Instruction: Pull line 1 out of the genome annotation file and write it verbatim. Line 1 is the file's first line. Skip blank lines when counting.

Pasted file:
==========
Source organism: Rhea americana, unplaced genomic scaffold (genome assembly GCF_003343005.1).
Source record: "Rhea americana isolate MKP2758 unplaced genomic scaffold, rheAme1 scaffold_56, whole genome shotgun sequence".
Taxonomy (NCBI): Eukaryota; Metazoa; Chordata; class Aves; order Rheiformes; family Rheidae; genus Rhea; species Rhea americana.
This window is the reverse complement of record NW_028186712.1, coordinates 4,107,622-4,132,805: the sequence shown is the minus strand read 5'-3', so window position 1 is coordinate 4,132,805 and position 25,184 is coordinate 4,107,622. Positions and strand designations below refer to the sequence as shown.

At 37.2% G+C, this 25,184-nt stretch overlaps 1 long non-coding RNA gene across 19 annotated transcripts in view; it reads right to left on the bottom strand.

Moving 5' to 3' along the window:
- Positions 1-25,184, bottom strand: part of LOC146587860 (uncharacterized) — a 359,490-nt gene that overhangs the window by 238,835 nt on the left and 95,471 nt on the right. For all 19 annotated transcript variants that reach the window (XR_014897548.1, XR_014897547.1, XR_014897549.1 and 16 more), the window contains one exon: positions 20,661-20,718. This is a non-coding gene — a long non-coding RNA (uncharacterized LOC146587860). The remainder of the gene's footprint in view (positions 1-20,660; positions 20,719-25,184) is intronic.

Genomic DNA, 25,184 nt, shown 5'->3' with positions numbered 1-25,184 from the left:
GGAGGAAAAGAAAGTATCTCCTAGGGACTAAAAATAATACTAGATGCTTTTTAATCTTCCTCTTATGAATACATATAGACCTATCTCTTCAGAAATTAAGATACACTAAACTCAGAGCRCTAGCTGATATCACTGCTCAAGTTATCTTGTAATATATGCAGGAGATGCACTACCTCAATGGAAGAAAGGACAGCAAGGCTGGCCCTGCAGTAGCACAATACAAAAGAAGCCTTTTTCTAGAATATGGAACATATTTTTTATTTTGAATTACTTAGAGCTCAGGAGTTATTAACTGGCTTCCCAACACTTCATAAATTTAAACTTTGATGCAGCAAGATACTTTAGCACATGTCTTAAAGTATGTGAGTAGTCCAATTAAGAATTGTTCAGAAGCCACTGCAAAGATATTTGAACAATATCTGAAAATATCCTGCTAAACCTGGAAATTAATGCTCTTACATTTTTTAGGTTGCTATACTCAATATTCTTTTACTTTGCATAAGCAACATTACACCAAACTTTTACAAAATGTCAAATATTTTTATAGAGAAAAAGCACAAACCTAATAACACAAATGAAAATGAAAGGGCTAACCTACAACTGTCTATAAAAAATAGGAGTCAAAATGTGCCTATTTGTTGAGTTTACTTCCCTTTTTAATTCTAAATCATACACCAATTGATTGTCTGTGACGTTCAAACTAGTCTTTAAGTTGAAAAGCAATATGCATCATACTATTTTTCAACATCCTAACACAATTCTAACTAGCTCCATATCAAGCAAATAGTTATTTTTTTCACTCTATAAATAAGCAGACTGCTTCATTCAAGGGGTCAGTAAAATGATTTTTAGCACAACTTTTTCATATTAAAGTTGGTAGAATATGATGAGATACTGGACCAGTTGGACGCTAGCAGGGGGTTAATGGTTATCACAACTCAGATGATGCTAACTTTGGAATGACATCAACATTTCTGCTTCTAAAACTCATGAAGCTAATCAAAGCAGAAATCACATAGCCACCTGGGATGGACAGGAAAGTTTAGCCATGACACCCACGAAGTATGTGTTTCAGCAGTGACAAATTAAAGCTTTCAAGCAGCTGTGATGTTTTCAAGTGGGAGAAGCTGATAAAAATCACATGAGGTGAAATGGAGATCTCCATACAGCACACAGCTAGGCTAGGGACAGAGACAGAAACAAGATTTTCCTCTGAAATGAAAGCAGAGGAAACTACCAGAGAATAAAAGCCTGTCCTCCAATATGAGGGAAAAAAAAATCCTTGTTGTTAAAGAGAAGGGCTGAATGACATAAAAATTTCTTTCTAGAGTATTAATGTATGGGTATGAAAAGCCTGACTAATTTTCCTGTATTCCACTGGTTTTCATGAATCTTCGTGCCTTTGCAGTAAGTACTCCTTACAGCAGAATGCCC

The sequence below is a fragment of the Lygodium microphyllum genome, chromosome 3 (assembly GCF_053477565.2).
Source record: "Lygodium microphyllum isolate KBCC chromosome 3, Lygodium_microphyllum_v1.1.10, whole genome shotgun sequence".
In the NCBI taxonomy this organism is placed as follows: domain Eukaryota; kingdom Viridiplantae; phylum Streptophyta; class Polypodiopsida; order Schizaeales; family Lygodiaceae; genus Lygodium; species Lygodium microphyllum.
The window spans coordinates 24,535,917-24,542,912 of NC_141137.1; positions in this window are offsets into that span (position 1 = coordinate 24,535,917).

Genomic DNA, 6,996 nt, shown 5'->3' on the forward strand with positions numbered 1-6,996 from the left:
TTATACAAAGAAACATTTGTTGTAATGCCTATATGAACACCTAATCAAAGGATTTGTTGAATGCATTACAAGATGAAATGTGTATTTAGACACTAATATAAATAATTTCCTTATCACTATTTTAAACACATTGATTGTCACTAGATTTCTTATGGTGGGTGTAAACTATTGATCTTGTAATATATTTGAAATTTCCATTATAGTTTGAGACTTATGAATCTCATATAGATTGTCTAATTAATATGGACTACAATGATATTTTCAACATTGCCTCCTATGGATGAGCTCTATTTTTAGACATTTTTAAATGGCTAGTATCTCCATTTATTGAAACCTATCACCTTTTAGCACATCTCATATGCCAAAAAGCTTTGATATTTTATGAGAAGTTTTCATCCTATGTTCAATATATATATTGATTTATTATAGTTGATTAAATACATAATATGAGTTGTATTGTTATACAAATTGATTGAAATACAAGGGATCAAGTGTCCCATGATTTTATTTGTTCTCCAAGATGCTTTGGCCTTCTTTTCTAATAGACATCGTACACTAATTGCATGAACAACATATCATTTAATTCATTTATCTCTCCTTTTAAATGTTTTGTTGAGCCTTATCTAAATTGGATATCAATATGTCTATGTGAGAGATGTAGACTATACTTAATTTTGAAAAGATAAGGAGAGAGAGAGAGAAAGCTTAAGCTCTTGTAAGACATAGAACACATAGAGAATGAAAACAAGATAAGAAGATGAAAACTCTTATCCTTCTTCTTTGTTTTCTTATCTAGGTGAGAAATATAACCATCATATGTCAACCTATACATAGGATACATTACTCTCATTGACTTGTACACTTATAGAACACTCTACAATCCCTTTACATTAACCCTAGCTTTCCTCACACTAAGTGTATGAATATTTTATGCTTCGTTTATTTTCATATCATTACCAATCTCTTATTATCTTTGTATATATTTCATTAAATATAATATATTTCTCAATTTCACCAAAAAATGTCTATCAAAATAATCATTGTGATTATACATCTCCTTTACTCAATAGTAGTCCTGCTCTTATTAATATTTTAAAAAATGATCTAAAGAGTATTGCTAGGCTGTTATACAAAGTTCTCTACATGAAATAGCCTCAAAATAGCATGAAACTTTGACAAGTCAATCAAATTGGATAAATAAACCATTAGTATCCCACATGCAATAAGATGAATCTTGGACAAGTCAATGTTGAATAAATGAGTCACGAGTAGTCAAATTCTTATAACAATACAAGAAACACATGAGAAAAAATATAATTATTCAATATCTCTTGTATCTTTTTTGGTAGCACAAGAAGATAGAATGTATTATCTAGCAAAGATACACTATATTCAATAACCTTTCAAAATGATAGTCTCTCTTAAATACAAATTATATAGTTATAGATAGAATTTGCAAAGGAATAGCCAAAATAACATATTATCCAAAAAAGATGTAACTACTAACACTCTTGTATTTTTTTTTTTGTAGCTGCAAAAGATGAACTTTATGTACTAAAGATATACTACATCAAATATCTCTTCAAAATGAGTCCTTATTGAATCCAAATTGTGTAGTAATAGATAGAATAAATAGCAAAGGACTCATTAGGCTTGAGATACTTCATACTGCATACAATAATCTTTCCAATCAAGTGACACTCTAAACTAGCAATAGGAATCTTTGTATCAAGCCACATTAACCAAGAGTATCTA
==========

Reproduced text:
Source organism: Rhea americana, unplaced genomic scaffold (genome assembly GCF_003343005.1).